By the Inch: It can be fascinating to look back and see how much baby has grown. Put baby in a 12 month onsie starting at one month old and watch them grow into it. Give your baby some personality with a patterned onsie from Kapital K with stars or another pattern. Or, place baby on a stroller-sized blanket with stripes, such as the Chevron stripes blanket from Mamas & Papas so it's easy to watch baby inch towards the bottom of the blanket stripe by stripe. Or, use a jumbo stuffed animal, such as Manhattan Toy's Riley the Rabbit, for scale.

Photo: Colette Smith. Don't be afraid to combine ideas, such as a 12 month onsie, jumbo stuffed animal, and monthly stickers such as those from Sticky Bellies

Ask nothing of them -- 30 Day Challenge
One of the biggest struggles people seem to have with photographing their kids isn't the light or the gear, it is their kids running from the camera. Who can blame them? We are constantly in their face saying, Look at me! Look here! Smile! Say cheese!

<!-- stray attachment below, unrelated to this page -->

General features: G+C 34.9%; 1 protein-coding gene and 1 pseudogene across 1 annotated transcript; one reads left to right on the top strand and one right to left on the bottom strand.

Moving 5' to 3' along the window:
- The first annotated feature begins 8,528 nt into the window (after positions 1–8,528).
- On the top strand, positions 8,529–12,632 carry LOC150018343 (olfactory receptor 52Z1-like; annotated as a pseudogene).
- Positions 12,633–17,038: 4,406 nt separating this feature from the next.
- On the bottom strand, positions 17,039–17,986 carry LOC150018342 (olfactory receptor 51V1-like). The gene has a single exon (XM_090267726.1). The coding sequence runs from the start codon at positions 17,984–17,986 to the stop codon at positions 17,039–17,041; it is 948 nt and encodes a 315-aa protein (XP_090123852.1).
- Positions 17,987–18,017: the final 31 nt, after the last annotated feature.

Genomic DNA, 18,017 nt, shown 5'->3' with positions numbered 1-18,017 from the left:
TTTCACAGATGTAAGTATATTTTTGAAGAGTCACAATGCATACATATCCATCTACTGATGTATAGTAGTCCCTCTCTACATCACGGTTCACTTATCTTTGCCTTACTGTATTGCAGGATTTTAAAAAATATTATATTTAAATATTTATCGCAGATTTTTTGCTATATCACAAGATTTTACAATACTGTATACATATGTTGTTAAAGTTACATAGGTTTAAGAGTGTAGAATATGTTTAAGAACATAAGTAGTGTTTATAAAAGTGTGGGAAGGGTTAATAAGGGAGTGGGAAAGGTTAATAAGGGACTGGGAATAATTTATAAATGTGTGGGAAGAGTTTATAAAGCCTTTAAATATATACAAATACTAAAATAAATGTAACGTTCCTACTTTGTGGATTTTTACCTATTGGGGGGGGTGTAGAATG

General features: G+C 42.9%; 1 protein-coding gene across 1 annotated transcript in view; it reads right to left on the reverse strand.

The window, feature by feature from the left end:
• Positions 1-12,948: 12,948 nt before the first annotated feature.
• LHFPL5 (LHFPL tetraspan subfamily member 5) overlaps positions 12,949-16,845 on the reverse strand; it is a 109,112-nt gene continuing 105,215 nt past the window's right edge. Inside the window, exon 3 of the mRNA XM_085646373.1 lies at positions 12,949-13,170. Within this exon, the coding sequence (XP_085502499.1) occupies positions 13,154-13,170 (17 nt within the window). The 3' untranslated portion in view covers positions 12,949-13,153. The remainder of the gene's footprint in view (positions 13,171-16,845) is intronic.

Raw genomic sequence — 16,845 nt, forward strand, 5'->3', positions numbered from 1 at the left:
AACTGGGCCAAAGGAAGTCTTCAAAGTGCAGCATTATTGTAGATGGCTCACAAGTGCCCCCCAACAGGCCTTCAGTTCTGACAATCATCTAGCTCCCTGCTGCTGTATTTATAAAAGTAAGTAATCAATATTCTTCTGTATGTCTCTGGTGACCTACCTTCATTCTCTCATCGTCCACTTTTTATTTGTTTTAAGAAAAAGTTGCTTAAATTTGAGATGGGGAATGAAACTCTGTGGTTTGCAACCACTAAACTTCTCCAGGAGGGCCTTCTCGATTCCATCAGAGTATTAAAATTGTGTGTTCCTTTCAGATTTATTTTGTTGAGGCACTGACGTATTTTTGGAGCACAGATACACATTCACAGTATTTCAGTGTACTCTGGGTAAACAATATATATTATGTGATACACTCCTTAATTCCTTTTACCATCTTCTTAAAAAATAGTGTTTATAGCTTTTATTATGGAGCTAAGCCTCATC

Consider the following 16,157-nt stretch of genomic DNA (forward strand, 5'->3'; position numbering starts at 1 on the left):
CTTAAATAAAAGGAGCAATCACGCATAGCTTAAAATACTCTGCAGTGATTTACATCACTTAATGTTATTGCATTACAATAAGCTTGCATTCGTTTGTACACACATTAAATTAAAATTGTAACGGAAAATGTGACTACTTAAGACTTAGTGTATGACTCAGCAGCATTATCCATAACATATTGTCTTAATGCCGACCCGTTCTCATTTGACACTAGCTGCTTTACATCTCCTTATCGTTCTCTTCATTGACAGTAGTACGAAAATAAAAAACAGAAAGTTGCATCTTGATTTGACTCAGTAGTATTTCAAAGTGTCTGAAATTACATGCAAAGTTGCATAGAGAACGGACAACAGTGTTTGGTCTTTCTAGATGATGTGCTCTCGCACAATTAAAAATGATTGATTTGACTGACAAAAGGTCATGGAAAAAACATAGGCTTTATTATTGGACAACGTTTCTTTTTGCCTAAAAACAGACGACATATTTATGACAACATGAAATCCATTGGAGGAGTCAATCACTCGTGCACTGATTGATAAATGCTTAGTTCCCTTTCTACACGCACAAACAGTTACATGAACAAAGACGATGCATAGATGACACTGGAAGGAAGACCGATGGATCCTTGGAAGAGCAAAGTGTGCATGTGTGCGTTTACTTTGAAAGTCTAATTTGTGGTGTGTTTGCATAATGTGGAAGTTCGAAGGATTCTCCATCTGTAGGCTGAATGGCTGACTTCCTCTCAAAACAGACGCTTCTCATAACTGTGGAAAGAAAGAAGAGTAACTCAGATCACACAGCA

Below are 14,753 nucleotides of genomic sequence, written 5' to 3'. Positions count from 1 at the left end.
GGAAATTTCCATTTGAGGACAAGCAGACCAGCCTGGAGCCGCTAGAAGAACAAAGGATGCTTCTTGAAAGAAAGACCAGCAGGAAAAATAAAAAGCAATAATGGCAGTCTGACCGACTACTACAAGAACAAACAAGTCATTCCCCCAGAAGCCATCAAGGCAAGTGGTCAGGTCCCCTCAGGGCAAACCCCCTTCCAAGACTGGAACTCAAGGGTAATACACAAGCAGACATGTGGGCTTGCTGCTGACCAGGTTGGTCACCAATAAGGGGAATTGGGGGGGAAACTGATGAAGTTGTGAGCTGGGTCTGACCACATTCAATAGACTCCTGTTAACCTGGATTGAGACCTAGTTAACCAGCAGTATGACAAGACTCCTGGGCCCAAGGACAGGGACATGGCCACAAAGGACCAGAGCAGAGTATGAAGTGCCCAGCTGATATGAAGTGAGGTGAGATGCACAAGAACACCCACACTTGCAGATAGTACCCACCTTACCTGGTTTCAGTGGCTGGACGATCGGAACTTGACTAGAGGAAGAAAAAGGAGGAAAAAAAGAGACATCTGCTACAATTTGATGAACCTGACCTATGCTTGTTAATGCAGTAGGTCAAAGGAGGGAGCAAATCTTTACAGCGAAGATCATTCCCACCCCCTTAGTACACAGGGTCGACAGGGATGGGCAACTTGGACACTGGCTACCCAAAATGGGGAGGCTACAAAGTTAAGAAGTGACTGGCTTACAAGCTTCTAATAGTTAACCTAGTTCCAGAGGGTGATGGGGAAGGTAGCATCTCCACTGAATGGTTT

If you have a child that doesn't like the camera, then let's retrain them. For the next 30 days, you can not ask them to look at the camera, pose or do anything. If you are going to take a photo of them and they ask you to put the camera away, then you must listen. Teach your children they have a voice and you will listen to it.

By Themselves: Courtney Slazinik from Click it up A Notch recommends not asking your child to look at the camera, pose or do anything. "If they are playing with a toy, then go ahead and take the photo but don't bother them. Some of my favorite images are those of my children focused on what they are doing they don't notice I'm there."